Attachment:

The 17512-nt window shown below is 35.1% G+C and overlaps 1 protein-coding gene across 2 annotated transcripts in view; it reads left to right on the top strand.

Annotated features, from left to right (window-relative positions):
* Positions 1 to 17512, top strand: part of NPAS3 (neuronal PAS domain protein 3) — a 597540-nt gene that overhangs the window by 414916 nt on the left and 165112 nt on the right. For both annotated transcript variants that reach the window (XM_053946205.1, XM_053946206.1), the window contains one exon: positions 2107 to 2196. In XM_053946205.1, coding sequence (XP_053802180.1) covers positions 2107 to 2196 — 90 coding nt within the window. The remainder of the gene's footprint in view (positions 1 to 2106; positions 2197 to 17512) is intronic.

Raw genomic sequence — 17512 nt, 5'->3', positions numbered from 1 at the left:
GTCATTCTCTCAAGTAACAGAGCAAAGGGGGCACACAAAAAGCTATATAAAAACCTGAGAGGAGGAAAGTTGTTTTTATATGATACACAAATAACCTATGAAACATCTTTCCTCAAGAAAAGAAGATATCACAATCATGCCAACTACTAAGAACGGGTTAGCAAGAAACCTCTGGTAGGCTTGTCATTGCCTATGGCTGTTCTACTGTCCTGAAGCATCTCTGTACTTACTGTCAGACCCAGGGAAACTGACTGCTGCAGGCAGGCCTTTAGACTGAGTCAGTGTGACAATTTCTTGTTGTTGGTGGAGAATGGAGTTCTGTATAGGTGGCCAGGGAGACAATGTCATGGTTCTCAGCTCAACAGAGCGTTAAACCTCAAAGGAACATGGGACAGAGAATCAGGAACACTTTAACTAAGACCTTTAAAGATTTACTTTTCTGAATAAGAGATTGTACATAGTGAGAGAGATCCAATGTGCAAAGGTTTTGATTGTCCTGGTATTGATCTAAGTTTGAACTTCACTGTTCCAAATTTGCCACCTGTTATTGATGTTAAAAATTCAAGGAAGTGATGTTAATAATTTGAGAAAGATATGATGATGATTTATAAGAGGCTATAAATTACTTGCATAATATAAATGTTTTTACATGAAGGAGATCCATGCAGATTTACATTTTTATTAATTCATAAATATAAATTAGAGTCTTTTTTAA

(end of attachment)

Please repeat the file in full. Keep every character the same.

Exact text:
The 17512-nt window shown below is 35.1% G+C and overlaps 1 protein-coding gene across 2 annotated transcripts in view; it reads left to right on the top strand.

Annotated features, from left to right (window-relative positions):
* Positions 1 to 17512, top strand: part of NPAS3 (neuronal PAS domain protein 3) — a 597540-nt gene that overhangs the window by 414916 nt on the left and 165112 nt on the right. For both annotated transcript variants that reach the window (XM_053946205.1, XM_053946206.1), the window contains one exon: positions 2107 to 2196. In XM_053946205.1, coding sequence (XP_053802180.1) covers positions 2107 to 2196 — 90 coding nt within the window. The remainder of the gene's footprint in view (positions 1 to 2106; positions 2197 to 17512) is intronic.

Raw genomic sequence — 17512 nt, 5'->3', positions numbered from 1 at the left:
GTCATTCTCTCAAGTAACAGAGCAAAGGGGGCACACAAAAAGCTATATAAAAACCTGAGAGGAGGAAAGTTGTTTTTATATGATACACAAATAACCTATGAAACATCTTTCCTCAAGAAAAGAAGATATCACAATCATGCCAACTACTAAGAACGGGTTAGCAAGAAACCTCTGGTAGGCTTGTCATTGCCTATGGCTGTTCTACTGTCCTGAAGCATCTCTGTACTTACTGTCAGACCCAGGGAAACTGACTGCTGCAGGCAGGCCTTTAGACTGAGTCAGTGTGACAATTTCTTGTTGTTGGTGGAGAATGGAGTTCTGTATAGGTGGCCAGGGAGACAATGTCATGGTTCTCAGCTCAACAGAGCGTTAAACCTCAAAGGAACATGGGACAGAGAATCAGGAACACTTTAACTAAGACCTTTAAAGATTTACTTTTCTGAATAAGAGATTGTACATAGTGAGAGAGATCCAATGTGCAAAGGTTTTGATTGTCCTGGTATTGATCTAAGTTTGAACTTCACTGTTCCAAATTTGCCACCTGTTATTGATGTTAAAAATTCAAGGAAGTGATGTTAATAATTTGAGAAAGATATGATGATGATTTATAAGAGGCTATAAATTACTTGCATAATATAAATGTTTTTACATGAAGGAGATCCATGCAGATTTACATTTTTATTAATTCATAAATATAAATTAGAGTCTTTTTTAA